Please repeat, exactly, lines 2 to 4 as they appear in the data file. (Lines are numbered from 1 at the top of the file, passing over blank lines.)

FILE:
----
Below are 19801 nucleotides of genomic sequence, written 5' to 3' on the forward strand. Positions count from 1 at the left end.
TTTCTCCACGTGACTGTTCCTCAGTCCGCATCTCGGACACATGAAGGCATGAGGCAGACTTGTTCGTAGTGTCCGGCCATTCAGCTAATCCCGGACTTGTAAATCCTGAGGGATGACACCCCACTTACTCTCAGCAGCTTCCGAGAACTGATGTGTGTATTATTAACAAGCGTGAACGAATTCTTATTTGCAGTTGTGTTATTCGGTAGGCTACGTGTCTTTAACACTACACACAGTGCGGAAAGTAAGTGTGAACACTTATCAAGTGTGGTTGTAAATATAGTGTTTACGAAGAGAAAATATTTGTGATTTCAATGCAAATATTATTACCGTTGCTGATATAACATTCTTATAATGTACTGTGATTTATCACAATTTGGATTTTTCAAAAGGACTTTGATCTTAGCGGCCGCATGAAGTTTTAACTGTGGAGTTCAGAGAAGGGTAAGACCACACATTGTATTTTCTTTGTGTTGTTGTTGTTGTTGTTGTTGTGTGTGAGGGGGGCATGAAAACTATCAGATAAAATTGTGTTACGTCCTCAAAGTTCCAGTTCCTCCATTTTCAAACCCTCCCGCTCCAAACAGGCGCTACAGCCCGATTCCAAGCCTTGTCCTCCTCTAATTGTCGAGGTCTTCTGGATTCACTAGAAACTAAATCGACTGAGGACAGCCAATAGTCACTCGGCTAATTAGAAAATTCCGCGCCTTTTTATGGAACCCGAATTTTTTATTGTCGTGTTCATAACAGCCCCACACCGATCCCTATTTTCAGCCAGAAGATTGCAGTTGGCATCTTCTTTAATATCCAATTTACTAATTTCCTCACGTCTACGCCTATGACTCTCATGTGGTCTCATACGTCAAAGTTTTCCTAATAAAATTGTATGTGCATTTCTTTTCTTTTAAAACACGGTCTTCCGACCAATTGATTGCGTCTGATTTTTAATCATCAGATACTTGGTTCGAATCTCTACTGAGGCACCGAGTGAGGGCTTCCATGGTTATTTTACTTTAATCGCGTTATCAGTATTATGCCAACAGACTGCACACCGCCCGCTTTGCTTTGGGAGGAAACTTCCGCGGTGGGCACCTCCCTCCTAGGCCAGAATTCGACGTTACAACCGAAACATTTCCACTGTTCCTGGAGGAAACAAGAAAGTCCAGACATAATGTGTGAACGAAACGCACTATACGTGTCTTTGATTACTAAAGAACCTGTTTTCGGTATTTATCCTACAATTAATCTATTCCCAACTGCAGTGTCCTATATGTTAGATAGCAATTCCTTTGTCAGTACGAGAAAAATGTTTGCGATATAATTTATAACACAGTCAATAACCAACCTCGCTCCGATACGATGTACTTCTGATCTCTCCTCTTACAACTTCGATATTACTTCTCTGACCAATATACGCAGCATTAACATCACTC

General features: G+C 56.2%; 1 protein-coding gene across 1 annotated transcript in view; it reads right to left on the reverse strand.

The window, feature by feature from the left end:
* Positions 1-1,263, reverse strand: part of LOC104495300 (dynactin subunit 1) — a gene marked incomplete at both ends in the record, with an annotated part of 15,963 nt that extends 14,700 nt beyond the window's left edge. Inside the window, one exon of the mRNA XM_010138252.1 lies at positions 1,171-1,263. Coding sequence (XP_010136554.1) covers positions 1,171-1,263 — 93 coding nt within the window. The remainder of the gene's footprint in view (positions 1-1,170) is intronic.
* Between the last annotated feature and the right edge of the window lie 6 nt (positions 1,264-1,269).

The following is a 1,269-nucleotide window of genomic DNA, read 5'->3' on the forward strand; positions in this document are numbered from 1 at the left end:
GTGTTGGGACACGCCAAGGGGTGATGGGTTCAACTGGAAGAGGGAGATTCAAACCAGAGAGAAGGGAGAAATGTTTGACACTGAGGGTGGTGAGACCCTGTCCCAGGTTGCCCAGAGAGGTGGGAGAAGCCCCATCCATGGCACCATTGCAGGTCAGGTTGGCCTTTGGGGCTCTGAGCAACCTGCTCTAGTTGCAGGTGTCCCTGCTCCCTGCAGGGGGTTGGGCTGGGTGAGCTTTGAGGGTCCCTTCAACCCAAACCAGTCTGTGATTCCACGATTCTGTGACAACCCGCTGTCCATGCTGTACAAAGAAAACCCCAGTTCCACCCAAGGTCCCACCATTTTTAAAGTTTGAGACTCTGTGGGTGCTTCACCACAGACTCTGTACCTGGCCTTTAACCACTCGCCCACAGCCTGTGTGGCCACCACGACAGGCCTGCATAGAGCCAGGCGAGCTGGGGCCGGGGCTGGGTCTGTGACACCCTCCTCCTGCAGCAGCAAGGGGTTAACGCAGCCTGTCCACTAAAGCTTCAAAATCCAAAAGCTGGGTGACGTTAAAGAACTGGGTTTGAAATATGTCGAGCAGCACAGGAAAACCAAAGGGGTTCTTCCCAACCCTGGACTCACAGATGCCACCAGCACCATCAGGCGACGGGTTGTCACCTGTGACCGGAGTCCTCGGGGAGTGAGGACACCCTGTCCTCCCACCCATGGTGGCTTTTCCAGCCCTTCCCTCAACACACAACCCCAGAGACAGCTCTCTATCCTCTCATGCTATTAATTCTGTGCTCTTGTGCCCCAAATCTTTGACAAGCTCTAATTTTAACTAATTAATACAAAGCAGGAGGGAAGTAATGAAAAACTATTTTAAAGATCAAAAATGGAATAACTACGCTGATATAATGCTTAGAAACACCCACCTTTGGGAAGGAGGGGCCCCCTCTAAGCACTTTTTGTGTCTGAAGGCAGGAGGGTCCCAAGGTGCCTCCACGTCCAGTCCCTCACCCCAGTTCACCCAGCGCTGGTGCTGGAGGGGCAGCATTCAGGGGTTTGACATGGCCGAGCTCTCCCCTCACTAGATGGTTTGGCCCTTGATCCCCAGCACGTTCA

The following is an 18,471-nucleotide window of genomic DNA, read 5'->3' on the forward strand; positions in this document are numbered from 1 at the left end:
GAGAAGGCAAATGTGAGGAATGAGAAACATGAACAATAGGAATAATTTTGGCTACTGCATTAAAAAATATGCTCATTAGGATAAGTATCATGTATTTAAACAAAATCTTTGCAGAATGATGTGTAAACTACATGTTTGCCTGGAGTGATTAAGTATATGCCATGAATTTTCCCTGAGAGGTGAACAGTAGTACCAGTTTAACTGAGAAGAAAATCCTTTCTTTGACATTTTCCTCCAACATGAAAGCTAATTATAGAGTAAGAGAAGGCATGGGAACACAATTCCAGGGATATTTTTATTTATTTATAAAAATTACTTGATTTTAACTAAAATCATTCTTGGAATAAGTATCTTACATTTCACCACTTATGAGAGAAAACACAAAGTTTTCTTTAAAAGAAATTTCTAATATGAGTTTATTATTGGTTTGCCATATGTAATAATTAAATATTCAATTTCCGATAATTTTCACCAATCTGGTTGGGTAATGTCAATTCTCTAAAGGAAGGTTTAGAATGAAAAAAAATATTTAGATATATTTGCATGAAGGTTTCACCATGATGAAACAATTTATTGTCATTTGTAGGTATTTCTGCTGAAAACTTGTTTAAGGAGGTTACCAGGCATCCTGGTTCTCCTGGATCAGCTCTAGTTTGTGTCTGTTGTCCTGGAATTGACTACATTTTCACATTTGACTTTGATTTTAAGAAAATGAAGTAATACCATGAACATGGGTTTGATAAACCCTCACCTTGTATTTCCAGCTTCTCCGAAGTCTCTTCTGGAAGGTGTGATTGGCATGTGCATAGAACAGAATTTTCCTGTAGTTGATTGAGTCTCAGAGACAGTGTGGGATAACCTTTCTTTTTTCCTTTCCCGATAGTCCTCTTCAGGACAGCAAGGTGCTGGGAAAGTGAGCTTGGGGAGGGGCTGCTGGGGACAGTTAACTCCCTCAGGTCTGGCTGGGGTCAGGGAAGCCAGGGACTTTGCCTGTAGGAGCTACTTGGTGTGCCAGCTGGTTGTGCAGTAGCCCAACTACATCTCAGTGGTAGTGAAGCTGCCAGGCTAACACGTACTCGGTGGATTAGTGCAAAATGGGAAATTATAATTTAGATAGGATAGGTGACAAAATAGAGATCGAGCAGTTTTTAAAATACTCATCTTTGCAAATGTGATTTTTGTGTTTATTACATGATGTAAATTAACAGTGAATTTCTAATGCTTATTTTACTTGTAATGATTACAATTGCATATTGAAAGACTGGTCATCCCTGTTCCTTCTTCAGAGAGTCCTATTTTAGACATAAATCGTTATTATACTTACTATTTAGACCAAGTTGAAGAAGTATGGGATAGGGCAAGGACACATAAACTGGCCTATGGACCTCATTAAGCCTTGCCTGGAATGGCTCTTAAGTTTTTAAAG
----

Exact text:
TTTCTCCACGTGACTGTTCCTCAGTCCGCATCTCGGACACATGAAGGCATGAGGCAGACTTGTTCGTAGTGTCCGGCCATTCAGCTAATCCCGGACTTGTAAATCCTGAGGGATGACACCCCACTTACTCTCAGCAGCTTCCGAGAACTGATGTGTGTATTATTAACAAGCGTGAACGAATTCTTATTTGCAGTTGTGTTATTCGGTAGGCTACGTGTCTTTAACACTACACACAGTGCGGAAAGTAAGTGTGAACACTTATCAAGTGTGGTTGTAAATATAGTGTTTACGAAGAGAAAATATTTGTGATTTCAATGCAAATATTATTACCGTTGCTGATATAACATTCTTATAATGTACTGTGATTTATCACAATTTGGATTTTTCAAAAGGACTTTGATCTTAGCGGCCGCATGAAGTTTTAACTGTGGAGTTCAGAGAAGGGTAAGACCACACATTGTATTTTCTTTGTGTTGTTGTTGTTGTTGTTGTTGTGTGTGAGGGGGGCATGAAAACTATCAGATAAAATTGTGTTACGTCCTCAAAGTTCCAGTTCCTCCATTTTCAAACCCTCCCGCTCCAAACAGGCGCTACAGCCCGATTCCAAGCCTTGTCCTCCTCTAATTGTCGAGGTCTTCTGGATTCACTAGAAACTAAATCGACTGAGGACAGCCAATAGTCACTCGGCTAATTAGAAAATTCCGCGCCTTTTTATGGAACCCGAATTTTTTATTGTCGTGTTCATAACAGCCCCACACCGATCCCTATTTTCAGCCAGAAGATTGCAGTTGGCATCTTCTTTAATATCCAATTTACTAATTTCCTCACGTCTACGCCTATGACTCTCATGTGGTCTCATACGTCAAAGTTTTCCTAATAAAATTGTATGTGCATTTCTTTTCTTTTAAAACACGGTCTTCCGACCAATTGATTGCGTCTGATTTTTAATCATCAGATACTTGGTTCGAATCTCTACTGAGGCACCGAGTGAGGGCTTCCATGGTTATTTTACTTTAATCGCGTTATCAGTATTATGCCAACAGACTGCACACCGCCCGCTTTGCTTTGGGAGGAAACTTCCGCGGTGGGCACCTCCCTCCTAGGCCAGAATTCGACGTTACAACCGAAACATTTCCACTGTTCCTGGAGGAAACAAGAAAGTCCAGACATAATGTGTGAACGAAACGCACTATACGTGTCTTTGATTACTAAAGAACCTGTTTTCGGTATTTATCCTACAATTAATCTATTCCCAACTGCAGTGTCCTATATGTTAGATAGCAATTCCTTTGTCAGTACGAGAAAAATGTTTGCGATATAATTTATAACACAGTCAATAACCAACCTCGCTCCGATACGATGTACTTCTGATCTCTCCTCTTACAACTTCGATATTACTTCTCTGACCAATATACGCAGCATTAACATCACTC

General features: G+C 56.2%; 1 protein-coding gene across 1 annotated transcript in view; it reads right to left on the reverse strand.

The window, feature by feature from the left end: